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Tips On Pain Relief

Tips On Pain Relief

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Step into a pharmacy and you are confronted with the hearts of pain relief options. Be it pills, ointments, gels, rubs and, yes, even plasters, deciding what will actually help you is a pain in the neck. But pain relief is not limited to medications. Here's a list of some other options that may be helpful:

Acupuncture

Alternative methods of pain relief are becoming increasingly popular in the western world. However, many of these treatments have their origins in Eastern traditional medicine. One such example is acupuncture. Now recognized by the World Health Organization (WHO) as a potential therapeutic measure for more than 30 conditions, pain relief is one of the main uses of acupuncture.

The use of acupuncture in medicine can be traced back more than 2500 years to ancient China, where doctors believed that diseases were the result of energy imbalances in the body. To return the body to its balanced state, 3-15 disposable, stainless steel needles are inserted into the skin according to the meridians of the body. Interestingly, the insertion sites are not necessarily those affected by pain.

The sites where the needles are inserted are normally close to nerves, and when stimulated, send a message to the muscles. The muscles, in turn, send a message to the central nervous system, resulting in the release of endorphins (chemicals in our body that prevent the brain from registering pain).

Chiropractor

Chiropractic treatment seems to be the go-to method for those who want extra help for their pain, specifically back pain. Unlike acupuncture, which is based on the theory of energy imbalance, chiropractic treatment works on the idea that realignment of the musculoskeletal structure of the body will promote healing without the use of medical or surgical options.

Using this theory, chiropractors manipulate various joints using sudden, but controlled, forceful movements, in order to restore mobility to injured joints. Chiropractic therapy is often used as adjunct treatment to medical intervention. Practitioners are trained professionals who will first evaluate the patient to make sure this form of therapy will help in the healing process and not cause more harm. Therefore, expect your chiropractor to take a complete medical history and conduct a physical examination prior to treatment. He / she may also request imaging or various other tests to be done first. This is particularly important if you have pre-existing medical conditions, which are contraindications for chiropractic therapy.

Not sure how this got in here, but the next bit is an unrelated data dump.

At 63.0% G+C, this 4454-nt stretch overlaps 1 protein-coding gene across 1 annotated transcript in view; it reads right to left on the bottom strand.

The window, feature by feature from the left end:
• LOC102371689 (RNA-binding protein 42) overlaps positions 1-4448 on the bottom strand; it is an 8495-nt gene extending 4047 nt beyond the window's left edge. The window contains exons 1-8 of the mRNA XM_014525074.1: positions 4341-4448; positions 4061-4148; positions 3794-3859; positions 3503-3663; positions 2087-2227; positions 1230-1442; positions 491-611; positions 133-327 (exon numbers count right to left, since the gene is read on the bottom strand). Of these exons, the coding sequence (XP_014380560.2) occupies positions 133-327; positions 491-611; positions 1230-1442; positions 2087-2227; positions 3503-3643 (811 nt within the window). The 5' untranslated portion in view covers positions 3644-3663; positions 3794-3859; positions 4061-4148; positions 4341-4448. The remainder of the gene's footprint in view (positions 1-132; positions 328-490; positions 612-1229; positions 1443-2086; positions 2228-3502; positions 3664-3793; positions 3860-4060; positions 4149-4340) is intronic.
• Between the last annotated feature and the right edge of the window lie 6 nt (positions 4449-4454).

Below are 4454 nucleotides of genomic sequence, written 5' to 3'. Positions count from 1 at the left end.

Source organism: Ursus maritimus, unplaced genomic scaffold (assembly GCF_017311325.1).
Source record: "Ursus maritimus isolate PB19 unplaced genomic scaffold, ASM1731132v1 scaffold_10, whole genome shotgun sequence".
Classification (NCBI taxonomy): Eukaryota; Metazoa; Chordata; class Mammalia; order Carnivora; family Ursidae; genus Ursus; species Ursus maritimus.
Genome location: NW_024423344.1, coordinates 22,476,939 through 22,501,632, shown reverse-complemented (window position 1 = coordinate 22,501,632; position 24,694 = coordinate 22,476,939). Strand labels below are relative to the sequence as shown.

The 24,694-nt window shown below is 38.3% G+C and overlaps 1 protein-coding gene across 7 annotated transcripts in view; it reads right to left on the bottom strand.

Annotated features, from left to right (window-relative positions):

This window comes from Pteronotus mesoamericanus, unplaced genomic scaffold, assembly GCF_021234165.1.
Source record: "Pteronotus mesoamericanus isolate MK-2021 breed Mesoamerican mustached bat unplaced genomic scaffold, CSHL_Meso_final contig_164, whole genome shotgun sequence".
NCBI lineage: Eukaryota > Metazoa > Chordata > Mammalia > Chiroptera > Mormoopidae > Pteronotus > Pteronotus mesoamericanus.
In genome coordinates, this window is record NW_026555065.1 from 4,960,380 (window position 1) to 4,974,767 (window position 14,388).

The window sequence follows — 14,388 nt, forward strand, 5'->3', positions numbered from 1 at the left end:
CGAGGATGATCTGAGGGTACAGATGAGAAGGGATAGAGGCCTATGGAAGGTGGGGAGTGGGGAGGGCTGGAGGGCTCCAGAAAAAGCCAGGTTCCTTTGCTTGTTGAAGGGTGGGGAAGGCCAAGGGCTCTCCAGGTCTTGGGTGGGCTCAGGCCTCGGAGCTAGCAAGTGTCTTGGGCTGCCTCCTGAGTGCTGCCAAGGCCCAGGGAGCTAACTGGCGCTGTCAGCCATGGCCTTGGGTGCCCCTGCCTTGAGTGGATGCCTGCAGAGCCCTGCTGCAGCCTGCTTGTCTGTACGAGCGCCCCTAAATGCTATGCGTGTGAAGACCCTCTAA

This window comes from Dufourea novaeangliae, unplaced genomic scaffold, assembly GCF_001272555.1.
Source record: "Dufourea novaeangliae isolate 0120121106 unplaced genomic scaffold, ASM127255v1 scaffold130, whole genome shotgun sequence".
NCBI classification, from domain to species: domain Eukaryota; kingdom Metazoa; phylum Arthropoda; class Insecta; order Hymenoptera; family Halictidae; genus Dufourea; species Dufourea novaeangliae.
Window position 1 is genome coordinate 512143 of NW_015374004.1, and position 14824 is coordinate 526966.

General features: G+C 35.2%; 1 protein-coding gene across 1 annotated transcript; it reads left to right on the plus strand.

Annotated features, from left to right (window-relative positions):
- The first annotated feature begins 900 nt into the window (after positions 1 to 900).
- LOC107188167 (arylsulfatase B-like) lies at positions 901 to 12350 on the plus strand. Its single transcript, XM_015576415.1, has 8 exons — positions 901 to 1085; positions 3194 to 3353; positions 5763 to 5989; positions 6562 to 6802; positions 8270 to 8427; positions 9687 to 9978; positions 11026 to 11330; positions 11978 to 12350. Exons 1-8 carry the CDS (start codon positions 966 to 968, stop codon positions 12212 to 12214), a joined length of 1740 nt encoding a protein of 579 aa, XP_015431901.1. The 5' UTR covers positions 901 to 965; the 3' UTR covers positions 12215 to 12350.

Massage

No, you do not have to be in pain to understand the emotional and physical healing abilities of a good massage. Neverheless, massage therapy is becoming increasingly popular for those who suffer pain as a result of an injury or strain.

Massages work by stimulating the nerves responsible for pain signals, while stimulating blood circulation through the body. If you are dealing with acute or chronic pain, do not settle for any type of massage. Seek out a trained massage therapist, preferably one who specializes in sports, orthopedic or neuromuscular massage therapy.

Massages are more effective when the pain is caused by an injury to the soft tissues, and should be avoided if joint injury is the cause. The use of aromatherapy oils during a massage may further help alleviate pain. The most popular essential oils for this purpose are lavender, chamomile, sandalwood, and vetiver.

Rub

Some of the most common are anti-inflammatory gels and rubs. These topical applications treat the inflammation caused by the body's reaction to an injury. They are quite effective in providing temporary pain relief and in reducing inflammation.

Another popular option is the heat rub. When applied to the affected area, it dilates the blood vessels, which, in turn, results in a sense of warmth. This warmth masks the pain sensation, while the massaging activity stimulates the nerves that carry pain signals, further masking the pain.

Cold packs can also be used in the case of an injury, but should be limited to the first 72 hours, after which hot compresses may be more suitable.

By Aaron Wan



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